Spatial representation is crucial when it comes to everyday interaction with the environment. Different factors influence spatial perception, such as body movements and vision. Accordingly, training strategies that exploit the plasticity of the human brain should be adopted early. In the current study we developed and tested a new training protocol based on the reinforcement of audio-motor associations. It supports spatial development in one hemiplegic child with an important visual field defect (hemianopia) in the same side of the hemiplegic limb. We focused on investigating whether a better representation of the space using the sound can also improve the involvement of the hemiplegic upper limb in daily life activity. The experimental training consists of intensive but entertaining rehabilitation for two weeks, during which a child performed ad-hoc developed audio-motor-spatial exercises with the Audio Bracelet for Blind Interaction (ABBI) for 2 h/day. We administered a battery of tests before and after the training that indicated that the child significantly improved in both the spatial aspects and the involvement of the hemiplegic limb in bimanual tasks. During the assessment, ActiGraph GT3X+ was used to measure asymmetry in the use of the two upper limbs with a standardized clinical tool, the Assisting Hand Assessment (AHA), pre and post-training. Additionally, the study measured and recorded spontaneous daily life activity for at least 2 h/day. These results confirm that one can enhance perceptual development in motor and visual disorders using naturally associated auditory feedback to body movements.

Tinelli, F., Gori, M., Beani, E., Sgandurra, G., Martolini, C., Maselli, M., et al. (2022). Feasibility of audio-motor training with the multisensory device ABBI: Implementation in a child with hemiplegia and hemianopia. NEUROPSYCHOLOGIA, 174(9 September 2022) [10.1016/j.neuropsychologia.2022.108319].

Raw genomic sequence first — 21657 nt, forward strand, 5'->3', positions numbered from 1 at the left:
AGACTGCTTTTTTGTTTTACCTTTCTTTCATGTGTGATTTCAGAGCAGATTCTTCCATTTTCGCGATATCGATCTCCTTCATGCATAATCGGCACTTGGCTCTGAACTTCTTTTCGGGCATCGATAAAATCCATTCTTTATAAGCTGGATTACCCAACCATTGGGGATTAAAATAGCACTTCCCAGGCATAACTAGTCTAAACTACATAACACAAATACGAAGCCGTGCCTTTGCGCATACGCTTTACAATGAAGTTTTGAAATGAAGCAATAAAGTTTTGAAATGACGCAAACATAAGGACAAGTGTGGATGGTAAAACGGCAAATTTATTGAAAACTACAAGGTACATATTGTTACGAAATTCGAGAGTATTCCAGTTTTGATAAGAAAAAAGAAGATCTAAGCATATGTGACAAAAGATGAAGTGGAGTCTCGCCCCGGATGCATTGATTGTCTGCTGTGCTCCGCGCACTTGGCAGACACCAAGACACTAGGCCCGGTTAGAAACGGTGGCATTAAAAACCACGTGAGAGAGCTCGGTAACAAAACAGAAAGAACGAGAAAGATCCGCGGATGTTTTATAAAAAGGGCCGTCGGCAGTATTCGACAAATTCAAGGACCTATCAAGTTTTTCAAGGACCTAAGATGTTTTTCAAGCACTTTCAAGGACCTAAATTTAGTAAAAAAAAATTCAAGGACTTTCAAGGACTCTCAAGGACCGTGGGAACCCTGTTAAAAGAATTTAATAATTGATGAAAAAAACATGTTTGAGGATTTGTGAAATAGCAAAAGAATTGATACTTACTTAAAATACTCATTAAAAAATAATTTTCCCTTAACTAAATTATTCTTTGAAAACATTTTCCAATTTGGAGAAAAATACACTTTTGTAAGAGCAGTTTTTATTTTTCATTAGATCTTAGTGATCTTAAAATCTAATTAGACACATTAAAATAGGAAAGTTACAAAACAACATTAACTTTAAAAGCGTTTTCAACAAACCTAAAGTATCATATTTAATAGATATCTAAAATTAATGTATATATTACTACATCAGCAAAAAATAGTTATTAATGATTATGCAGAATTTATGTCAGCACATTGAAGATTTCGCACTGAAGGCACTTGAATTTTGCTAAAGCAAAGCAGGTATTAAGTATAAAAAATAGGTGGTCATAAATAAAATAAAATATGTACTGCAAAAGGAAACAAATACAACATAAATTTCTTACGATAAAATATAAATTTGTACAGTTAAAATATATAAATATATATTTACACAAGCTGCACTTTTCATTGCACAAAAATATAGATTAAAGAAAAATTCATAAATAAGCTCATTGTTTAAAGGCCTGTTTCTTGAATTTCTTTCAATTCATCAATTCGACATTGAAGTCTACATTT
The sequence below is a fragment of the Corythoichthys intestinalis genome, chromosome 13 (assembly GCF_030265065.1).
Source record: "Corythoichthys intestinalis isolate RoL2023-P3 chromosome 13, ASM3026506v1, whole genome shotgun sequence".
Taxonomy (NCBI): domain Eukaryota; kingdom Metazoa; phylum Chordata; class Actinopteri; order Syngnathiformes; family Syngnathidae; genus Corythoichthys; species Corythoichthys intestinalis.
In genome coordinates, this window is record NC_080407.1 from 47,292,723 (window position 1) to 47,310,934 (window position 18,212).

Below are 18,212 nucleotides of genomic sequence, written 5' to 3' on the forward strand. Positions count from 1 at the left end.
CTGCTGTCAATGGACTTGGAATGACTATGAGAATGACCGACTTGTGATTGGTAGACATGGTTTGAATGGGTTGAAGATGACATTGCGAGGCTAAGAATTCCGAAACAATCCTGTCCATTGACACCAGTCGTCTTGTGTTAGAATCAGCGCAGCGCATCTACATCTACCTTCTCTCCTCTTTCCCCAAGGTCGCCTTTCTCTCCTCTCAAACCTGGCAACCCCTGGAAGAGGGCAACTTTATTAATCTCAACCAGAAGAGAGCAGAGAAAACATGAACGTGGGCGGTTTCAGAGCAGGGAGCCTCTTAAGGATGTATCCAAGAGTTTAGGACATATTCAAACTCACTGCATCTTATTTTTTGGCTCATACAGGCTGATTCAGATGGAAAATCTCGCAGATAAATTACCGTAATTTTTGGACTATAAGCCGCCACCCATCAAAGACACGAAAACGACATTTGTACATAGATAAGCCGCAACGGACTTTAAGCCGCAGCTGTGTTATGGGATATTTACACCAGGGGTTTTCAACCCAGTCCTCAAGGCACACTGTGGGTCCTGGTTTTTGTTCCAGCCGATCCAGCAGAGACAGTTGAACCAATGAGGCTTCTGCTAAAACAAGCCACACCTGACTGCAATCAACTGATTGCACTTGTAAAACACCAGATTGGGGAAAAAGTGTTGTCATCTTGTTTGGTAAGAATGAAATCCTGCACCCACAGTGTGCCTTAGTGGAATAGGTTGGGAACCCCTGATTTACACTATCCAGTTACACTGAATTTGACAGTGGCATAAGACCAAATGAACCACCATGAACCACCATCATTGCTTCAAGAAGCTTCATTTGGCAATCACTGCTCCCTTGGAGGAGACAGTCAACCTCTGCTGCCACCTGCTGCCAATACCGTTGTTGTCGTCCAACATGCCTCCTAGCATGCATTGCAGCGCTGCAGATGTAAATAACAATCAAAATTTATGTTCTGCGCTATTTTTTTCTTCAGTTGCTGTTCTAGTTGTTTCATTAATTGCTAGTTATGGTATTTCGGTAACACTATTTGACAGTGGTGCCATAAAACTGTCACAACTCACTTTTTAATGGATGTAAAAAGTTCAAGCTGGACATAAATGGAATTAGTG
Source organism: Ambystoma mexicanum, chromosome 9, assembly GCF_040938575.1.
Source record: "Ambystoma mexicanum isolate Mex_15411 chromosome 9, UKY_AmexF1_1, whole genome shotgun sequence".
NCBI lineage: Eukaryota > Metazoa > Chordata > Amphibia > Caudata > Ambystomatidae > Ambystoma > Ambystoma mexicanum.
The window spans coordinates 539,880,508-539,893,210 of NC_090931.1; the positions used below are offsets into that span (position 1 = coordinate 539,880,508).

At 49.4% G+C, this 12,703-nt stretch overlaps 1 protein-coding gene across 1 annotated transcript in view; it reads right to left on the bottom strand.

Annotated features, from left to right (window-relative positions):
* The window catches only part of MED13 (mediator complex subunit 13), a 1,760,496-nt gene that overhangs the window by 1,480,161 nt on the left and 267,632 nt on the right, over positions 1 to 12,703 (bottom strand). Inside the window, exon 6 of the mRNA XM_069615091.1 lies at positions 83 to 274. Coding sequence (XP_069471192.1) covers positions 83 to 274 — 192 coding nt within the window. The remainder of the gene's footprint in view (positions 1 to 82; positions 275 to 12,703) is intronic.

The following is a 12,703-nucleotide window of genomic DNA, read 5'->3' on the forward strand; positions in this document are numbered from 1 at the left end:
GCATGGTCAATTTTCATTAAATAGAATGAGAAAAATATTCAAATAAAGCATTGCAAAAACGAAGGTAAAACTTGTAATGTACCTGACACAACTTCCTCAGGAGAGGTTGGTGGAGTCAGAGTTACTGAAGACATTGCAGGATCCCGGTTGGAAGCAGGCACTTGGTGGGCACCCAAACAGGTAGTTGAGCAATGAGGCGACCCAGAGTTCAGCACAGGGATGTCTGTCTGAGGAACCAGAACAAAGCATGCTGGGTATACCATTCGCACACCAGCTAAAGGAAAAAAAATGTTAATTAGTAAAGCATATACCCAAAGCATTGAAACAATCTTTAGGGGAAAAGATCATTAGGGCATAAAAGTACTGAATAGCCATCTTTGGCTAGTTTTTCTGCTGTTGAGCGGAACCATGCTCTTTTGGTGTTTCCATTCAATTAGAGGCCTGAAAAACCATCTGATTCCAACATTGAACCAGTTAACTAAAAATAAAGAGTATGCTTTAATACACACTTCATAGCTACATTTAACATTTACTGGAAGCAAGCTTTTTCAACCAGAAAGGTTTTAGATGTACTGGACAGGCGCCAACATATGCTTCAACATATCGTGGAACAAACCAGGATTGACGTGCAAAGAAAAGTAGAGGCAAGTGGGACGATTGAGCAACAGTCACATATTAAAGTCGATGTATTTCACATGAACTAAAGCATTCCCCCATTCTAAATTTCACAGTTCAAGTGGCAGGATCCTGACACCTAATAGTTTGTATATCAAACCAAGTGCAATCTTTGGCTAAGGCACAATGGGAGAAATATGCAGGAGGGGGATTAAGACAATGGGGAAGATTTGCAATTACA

Feasibility of audio-motor training with the multisensory device ABBI: Implementation in a child with hemiplegia and hemianopia

Purpura G.
Ultimo
2022

Abstract

Spatial representation is crucial when it comes to everyday interaction with the environment. Different factors influence spatial perception, such as body movements and vision. Accordingly, training strategies that exploit the plasticity of the human brain should be adopted early. In the current study we developed and tested a new training protocol based on the reinforcement of audio-motor associations. It supports spatial development in one hemiplegic child with an important visual field defect (hemianopia) in the same side of the hemiplegic limb. We focused on investigating whether a better representation of the space using the sound can also improve the involvement of the hemiplegic upper limb in daily life activity. The experimental training consists of intensive but entertaining rehabilitation for two weeks, during which a child performed ad-hoc developed audio-motor-spatial exercises with the Audio Bracelet for Blind Interaction (ABBI) for 2 h/day. We administered a battery of tests before and after the training that indicated that the child significantly improved in both the spatial aspects and the involvement of the hemiplegic limb in bimanual tasks. During the assessment, ActiGraph GT3X+ was used to measure asymmetry in the use of the two upper limbs with a standardized clinical tool, the Assisting Hand Assessment (AHA), pre and post-training. Additionally, the study measured and recorded spontaneous daily life activity for at least 2 h/day. These results confirm that one can enhance perceptual development in motor and visual disorders using naturally associated auditory feedback to body movements.
No
Articolo in rivista - Articolo scientifico
Scientifica
ABBI; Audio-motor training; Hemianopia; Hemiplegia; Multisensory;
English
Tinelli, F., Gori, M., Beani, E., Sgandurra, G., Martolini, C., Maselli, M., et al. (2022). Feasibility of audio-motor training with the multisensory device ABBI: Implementation in a child with hemiplegia and hemianopia. NEUROPSYCHOLOGIA, 174(9 September 2022) [10.1016/j.neuropsychologia.2022.108319].
Tinelli, F; Gori, M; Beani, E; Sgandurra, G; Martolini, C; Maselli, M; Petri, S; Purpura, G
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Utilizza questo identificativo per citare o creare un link a questo documento: http://hdl.handle.net/10281/392308
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